Want to help? First you must be willing to learn.
This year, over ten million people will go abroad, eager to find the perfect blend of adventure and altruism. Volunteer travel can help you find your place in the world—and find out what you’re made of. So why do so many international volunteer programs fail to make an impact? Why do some do more harm than good?
Learning Service offers a powerful new approach that invites volunteers to learn from host communities before trying to 'help' them. It's also a thoughtful critique of the sinister side of volunteer travel; a guide for turning good intentions into effective results; and essential advice on how to make the most of your experience.
This book is for volunteers and educators alike. If you’re wondering if volunteer travel is right for you; if you’re getting on the plane tomorrow; or if you’re trying to adjust to life as a returned volunteer—this is the book you need in your bag.
Claire Bennett first volunteered overseas as a teenager in Nepal, where she now lives. Driven by an insatiable desire to change the world, she helped to found a rural development organization, PHASE. Confronted with the complexities of the aid world but determined not to become jaded, she shifted her focus towards what she believes to be the root causes of global injustice: the lack of awareness about development issues in the world. She was the UK coordinator of youth organization Development in Action, supported young people to take action on global issues with Global Youth Action, and coordinated a DFID strategy to embed a global dimension in classroom education. After volunteering with VSO in Cambodia, where she met Daniela, Claire now owns a training company in Nepal, works for US-based global citizenship education company Where There Be Dragons and freelances as a development education consultant.
Joseph Collin’s teenage experiences volunteering in Latin America and the Philippines led to a lifetime of learning, writing, and lecturing about the impact of US policies on the lives of the world’s impoverished majority. He is co-founder of the Institute for Food and Development Policy (Food First); a Guggenheim Fellow recognized for his work on issues of inequitable development; and a Distinguished Visiting Lecturer at the University of California Santa Cruz. His books include Food First, World Hunger: 10 Myths, Chile’s Free-Market Miracle: A Second Look, No Free Lunch, Philippines: Fire on the Rim, and Aid As Obstacle. Collins has been a consultant in Africa, Asia and Latin America to UN and international non-governmental organizations. He lives and surfs in Santa Cruz, California.
Zahara Heckscher lived a life dedicated to social justice, tirelessly campaigning on a wide range of social issues from ending apartheid in South Africa to ensuring cancer patients in the US have access to life-saving medicines. Her career as a writer and social justice organizer was grounded in her work overseas: volunteering to plant fruit trees in rural Zambia and helping to build a medical clinic in Nicaragua. With Joe, she was a co-author of How to Live Your Dream of Volunteering Overseas and she was a contributing editor and regular columnist at Transitions Abroad. Her articles have been published in Community Jobs magazine and in the book Global Backlash: Citizen Initiatives for a Just World Economy. She had an M.A. in International Development from American University. After nearly a decade of battling with cancer, Zahara died just as this book was being readied for publication. She has left many legacies to this world that will continue to have an impact for generations; we hope this book will be one of them.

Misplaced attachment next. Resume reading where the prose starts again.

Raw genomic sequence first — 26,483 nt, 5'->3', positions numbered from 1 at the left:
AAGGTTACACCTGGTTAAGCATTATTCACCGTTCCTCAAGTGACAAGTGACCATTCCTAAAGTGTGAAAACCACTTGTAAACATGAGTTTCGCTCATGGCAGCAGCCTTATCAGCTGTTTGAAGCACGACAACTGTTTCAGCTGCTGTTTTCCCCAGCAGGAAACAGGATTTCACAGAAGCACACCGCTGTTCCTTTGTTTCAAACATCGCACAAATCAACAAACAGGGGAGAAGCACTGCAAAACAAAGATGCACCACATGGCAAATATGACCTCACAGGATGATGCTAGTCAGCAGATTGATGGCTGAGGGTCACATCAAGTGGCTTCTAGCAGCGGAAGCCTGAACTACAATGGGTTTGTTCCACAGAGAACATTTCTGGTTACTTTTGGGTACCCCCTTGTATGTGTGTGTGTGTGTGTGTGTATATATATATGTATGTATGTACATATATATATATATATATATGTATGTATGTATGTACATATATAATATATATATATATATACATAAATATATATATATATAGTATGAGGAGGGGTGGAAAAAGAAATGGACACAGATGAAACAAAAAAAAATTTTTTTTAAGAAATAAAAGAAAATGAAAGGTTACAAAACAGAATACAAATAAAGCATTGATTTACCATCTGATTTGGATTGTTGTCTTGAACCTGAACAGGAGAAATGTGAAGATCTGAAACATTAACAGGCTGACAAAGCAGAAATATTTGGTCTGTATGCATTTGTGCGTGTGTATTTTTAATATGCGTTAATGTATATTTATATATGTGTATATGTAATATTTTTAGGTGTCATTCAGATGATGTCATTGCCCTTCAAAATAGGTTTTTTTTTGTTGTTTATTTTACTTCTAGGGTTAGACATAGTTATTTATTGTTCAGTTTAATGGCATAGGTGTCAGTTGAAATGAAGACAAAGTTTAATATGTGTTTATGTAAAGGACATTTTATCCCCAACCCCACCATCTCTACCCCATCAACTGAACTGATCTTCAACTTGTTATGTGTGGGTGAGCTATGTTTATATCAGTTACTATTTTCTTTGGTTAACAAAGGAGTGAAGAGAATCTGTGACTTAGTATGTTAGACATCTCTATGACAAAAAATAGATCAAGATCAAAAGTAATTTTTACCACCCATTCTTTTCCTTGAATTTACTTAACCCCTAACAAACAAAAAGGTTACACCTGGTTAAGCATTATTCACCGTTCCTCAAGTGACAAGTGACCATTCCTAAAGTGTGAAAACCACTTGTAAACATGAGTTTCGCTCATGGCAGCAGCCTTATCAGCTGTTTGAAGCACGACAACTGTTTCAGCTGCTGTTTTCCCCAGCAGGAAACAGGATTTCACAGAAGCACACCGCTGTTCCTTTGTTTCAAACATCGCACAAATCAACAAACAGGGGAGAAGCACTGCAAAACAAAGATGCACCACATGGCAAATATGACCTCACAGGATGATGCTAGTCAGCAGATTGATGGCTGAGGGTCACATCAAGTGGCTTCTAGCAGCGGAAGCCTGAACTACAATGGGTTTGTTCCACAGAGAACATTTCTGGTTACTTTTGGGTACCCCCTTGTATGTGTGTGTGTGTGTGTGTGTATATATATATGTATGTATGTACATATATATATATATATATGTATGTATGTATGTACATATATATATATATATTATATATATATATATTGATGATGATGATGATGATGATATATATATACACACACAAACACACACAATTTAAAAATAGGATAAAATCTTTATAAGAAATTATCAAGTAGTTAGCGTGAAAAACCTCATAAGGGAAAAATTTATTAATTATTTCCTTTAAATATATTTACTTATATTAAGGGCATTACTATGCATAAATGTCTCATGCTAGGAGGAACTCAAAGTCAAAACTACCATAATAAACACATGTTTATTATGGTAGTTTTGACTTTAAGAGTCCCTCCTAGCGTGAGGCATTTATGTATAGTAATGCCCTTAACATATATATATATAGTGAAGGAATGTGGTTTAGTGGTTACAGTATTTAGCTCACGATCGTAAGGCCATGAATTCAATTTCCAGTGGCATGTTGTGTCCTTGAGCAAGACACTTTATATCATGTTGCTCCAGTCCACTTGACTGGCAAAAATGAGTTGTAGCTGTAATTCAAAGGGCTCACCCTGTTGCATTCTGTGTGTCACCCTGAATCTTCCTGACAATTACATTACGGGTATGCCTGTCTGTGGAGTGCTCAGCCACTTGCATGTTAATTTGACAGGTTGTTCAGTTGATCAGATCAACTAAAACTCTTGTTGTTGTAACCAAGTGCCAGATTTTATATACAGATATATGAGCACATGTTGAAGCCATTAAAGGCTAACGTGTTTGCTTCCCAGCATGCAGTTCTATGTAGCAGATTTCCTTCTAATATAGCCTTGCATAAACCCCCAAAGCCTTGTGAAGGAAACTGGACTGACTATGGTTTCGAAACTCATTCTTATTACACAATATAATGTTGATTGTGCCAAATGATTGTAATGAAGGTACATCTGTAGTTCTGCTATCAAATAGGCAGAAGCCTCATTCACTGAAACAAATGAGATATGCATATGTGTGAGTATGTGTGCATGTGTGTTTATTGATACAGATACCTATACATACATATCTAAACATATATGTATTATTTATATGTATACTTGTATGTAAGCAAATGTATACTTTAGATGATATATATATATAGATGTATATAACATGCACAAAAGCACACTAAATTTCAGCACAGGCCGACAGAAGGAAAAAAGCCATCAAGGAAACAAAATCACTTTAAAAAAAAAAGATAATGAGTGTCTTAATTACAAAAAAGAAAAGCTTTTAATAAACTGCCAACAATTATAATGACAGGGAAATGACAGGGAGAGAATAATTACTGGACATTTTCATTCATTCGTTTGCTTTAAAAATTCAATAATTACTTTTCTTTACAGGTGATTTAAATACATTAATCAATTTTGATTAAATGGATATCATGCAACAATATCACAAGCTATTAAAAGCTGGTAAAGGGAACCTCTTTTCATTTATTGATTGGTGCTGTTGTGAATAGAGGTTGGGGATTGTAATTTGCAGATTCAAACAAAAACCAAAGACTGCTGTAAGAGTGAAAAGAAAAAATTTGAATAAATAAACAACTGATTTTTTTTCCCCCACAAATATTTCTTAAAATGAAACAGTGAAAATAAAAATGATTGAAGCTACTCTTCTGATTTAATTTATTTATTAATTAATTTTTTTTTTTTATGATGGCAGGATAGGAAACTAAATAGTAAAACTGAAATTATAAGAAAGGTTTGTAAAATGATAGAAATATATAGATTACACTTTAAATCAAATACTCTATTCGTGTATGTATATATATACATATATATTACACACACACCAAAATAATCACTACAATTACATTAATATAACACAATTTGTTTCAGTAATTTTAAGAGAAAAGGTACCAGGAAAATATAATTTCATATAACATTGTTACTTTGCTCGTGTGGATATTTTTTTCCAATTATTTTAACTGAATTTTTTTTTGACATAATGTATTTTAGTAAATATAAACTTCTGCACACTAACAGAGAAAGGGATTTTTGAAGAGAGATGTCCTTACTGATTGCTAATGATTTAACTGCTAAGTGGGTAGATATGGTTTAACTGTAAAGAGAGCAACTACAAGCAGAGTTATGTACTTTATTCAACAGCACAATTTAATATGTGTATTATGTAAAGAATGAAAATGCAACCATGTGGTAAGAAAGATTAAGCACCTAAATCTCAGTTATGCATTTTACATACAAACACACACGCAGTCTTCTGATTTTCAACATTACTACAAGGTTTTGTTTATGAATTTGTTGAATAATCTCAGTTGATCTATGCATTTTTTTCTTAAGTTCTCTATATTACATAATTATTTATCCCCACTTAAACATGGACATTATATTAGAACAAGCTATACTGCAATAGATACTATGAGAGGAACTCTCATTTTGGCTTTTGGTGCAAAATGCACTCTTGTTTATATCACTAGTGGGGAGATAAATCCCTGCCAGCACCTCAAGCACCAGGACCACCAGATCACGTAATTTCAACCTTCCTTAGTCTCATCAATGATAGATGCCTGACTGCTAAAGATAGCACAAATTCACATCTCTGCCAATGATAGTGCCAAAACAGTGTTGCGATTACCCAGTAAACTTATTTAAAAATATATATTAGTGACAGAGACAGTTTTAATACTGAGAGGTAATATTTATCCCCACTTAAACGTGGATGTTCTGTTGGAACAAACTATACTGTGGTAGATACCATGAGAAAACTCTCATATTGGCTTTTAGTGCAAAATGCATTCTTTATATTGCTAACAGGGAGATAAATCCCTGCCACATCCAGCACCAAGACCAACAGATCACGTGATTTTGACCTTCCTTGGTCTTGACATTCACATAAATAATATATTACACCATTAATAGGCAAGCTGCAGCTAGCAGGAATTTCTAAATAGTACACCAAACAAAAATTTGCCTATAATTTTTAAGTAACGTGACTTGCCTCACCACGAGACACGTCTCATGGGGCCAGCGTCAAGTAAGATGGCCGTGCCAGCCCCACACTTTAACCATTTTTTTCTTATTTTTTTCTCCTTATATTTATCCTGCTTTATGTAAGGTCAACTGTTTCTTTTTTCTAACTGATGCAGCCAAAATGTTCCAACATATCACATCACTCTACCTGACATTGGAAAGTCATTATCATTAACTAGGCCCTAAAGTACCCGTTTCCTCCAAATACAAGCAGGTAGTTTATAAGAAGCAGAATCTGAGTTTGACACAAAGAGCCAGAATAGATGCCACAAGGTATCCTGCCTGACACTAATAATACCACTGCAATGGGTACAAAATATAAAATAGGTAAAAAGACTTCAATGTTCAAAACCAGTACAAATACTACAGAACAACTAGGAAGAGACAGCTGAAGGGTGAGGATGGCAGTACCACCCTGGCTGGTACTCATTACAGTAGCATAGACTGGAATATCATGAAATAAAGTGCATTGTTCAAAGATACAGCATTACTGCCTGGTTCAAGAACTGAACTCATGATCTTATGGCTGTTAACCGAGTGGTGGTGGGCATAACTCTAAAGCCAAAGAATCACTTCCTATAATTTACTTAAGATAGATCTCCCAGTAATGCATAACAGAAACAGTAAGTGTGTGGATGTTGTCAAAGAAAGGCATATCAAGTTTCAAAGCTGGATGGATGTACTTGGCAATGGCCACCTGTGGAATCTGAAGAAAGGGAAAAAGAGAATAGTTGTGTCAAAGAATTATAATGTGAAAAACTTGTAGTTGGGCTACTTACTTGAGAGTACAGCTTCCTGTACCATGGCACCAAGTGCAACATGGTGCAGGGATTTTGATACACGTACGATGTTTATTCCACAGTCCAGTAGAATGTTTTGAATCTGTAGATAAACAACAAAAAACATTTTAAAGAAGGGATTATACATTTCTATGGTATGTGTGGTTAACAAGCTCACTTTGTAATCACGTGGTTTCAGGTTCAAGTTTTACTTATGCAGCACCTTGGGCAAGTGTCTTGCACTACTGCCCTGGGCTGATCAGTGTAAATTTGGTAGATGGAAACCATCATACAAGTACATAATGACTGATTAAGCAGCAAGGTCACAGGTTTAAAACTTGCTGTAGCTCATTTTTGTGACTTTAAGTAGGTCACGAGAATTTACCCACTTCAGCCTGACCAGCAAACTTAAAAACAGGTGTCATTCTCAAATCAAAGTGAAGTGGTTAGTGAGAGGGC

Daniela Papi-Thornton’s interest in volunteer travel began with her work in Cambodia as the founder of PEPY Tours, an education travel company and PEPY, a youth leadership organization. During her six years in Cambodia, Daniela shifted PEPY’s work away from a focus on service to a focus on development education. She became an international advocate for a learning-first approach to service, as the anti-orphanage tourism movement. She went on to do her MBA at Oxford’s Said Business School through the Skoll Scholarship and subsequently began working for the Skoll Center for Social Entrepreneurship. As the Deputy Director of the Center, Daniela designed new leadership programming for students interested in social impact careers and created educational curricula on systems-led approaches to social change. Her report and accompanying SSIR article on Tackling Heropreneurshp have been widely read, and the Impact Gaps Canvas, a tool she designed to help people consider the systems in which they work, is used in many universities around the world. Daniela now lives in sunny Boulder, Colorado with her husband and young son.
“If you are among the growing number of today’s travelers eager to give back in a positive way to the people and places you visit, then read this book now. The authors provide a profound understanding of what it takes to have a meaningful volunteer experience abroad with important insights that will also help guide you on a lifelong journey to make the world a better place.” — Costas Christ, Editor-at-Large and Senior Advisor, National Geographic Travel
“Volunteering overseas is life changing, and getting and giving the most from it requires an experienced partner. Learning Service is that partner, as the authors offer their combined lifetimes of accumulated knowledge. Gain insight and confidence for an adventure more rewarding than you’d ever imagined.” — Frances Moore Lappé, Author of 19 books including Diet for a Small Planet, and Co-Founder of Food First: Institute for Food and Development Policy